Last words from cockpit not 'all right, goodnight'
Published:  Mar 31, 2014 12:46 AM
Updated: Apr 1, 2014 2:11 AM

DAY 24 MH370 The search for Malaysia Airlines (MAS) Flight MH370 enters its 24th day but its trail is increasingly cold in the Indian Ocean at an area some 1,850km west of Perth, Australia.

However, things are heating up in Malaysia as several families of Chinese MH370 passengers have now taken their protest closer to Putrajaya.

The families, which began arriving from Beijing yesterday, have demanded the Malaysian government to apologise over what they call a premature declaration that the ill-fated flight had "ended' in the Indian Ocean.

MAS insists the conclusion is based on rational deduction as satellite analysis showed the aircraft was lost in the Indian Ocean with no land mass nearby.

Follow us as we bring the latest updates and coverage for the search of Flight MH370:

Last words were 'Good night, Malaysian 370'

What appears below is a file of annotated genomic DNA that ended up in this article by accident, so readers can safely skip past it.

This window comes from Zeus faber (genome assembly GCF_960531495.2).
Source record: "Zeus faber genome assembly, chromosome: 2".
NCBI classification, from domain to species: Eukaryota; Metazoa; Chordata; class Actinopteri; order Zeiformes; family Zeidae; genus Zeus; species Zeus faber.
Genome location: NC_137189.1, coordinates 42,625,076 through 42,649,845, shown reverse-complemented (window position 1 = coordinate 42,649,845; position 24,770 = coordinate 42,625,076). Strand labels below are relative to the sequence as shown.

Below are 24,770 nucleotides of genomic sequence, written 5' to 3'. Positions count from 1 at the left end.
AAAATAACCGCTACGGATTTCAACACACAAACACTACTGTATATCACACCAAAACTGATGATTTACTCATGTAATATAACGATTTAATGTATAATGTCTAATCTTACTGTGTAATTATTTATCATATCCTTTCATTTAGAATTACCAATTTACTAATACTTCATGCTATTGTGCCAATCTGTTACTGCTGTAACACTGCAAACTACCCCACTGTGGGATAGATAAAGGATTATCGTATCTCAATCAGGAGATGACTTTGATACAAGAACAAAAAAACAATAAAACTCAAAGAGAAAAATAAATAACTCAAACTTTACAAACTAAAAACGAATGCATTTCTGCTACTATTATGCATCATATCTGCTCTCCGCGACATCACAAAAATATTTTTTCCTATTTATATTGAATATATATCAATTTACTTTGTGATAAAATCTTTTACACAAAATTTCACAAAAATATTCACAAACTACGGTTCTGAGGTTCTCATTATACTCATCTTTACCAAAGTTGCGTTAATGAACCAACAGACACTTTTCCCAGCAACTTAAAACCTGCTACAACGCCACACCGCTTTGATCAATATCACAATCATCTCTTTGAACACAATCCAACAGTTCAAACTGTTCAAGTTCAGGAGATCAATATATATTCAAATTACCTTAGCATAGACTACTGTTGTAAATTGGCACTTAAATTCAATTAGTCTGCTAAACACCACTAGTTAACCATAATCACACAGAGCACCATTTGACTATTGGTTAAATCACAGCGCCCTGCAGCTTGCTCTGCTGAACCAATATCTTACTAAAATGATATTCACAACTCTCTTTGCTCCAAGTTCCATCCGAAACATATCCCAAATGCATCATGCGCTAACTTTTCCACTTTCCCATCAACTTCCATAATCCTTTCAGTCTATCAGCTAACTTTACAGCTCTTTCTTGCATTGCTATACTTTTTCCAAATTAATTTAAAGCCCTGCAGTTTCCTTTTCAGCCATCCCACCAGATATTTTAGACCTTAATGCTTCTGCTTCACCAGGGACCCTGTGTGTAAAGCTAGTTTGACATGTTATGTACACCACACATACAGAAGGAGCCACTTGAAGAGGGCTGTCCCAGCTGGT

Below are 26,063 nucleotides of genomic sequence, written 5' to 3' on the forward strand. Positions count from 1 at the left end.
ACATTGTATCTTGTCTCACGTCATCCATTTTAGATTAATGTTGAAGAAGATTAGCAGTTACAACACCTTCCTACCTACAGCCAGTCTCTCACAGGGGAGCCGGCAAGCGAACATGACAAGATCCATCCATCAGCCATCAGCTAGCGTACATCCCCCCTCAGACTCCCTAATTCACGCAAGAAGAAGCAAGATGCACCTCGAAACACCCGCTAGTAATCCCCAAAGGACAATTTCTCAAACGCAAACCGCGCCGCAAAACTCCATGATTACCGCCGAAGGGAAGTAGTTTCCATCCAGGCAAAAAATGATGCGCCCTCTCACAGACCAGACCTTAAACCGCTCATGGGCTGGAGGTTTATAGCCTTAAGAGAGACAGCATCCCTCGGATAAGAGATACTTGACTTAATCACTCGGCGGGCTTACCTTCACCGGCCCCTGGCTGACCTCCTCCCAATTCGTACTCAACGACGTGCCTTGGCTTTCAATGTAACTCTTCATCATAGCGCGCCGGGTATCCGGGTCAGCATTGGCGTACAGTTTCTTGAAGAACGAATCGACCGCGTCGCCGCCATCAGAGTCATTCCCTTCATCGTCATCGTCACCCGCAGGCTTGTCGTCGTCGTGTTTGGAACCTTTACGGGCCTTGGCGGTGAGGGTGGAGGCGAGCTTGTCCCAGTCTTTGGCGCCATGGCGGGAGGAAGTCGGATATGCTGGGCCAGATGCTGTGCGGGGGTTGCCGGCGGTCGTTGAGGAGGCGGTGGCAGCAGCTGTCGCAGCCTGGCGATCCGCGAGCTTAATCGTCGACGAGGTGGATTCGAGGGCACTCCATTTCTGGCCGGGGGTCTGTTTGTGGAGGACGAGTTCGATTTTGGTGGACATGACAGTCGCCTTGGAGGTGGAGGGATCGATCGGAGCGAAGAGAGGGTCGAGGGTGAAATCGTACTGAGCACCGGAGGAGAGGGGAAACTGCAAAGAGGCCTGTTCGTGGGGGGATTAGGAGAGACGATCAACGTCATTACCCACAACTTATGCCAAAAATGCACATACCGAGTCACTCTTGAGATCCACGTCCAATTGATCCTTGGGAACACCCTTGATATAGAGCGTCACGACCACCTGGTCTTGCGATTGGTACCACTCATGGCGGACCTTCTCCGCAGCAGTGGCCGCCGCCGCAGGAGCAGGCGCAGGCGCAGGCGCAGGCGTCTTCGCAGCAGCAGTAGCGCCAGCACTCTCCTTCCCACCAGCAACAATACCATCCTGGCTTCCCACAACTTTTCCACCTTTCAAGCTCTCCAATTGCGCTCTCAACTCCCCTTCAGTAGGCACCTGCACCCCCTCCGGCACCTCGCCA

11.30pm:  The Department of Civil Aviation (DCA) has confirmed that MH370's last radio communication was "Good night 

Malaysian three-seven-zero", not "All right, good night" as earlier reported.
"The authorities are still doing forensic investigation to determine whether those last words from the cockpit were by the pilot or the co-pilot. 
"The minister has instructed the investigating team to release the full transcript which will be made available during the briefing to the next of kin," it said in a statement responding to a question raised during the daily press conference on the crisis earlier today.
The question was raised after the Chinese broadcaster CCTV reported yesterday and today that investigators are revisiting existing evidence and have revised the transcript, quoting three unnamed sources and a purported sighting of the document.
"'Good night, Malaysian 3-7-0' is absolutely standard terminology for pilots when they are performing a handshake as they leave one airspace and enter the next," CCTV reported.

General: Some reports untrue, extreme

9.15pm: The armed forces chief has expressed regret over some foreign media reports which he claim was aimed at casting aspersions on Malaysia, reports national news agency Bernama .

General Zulkifeli Mohd Zin notes there were several untrue media reports, while others were extreme and did not take into account the real situation or constraints faced by the Malaysian authorities in providing information on the incident.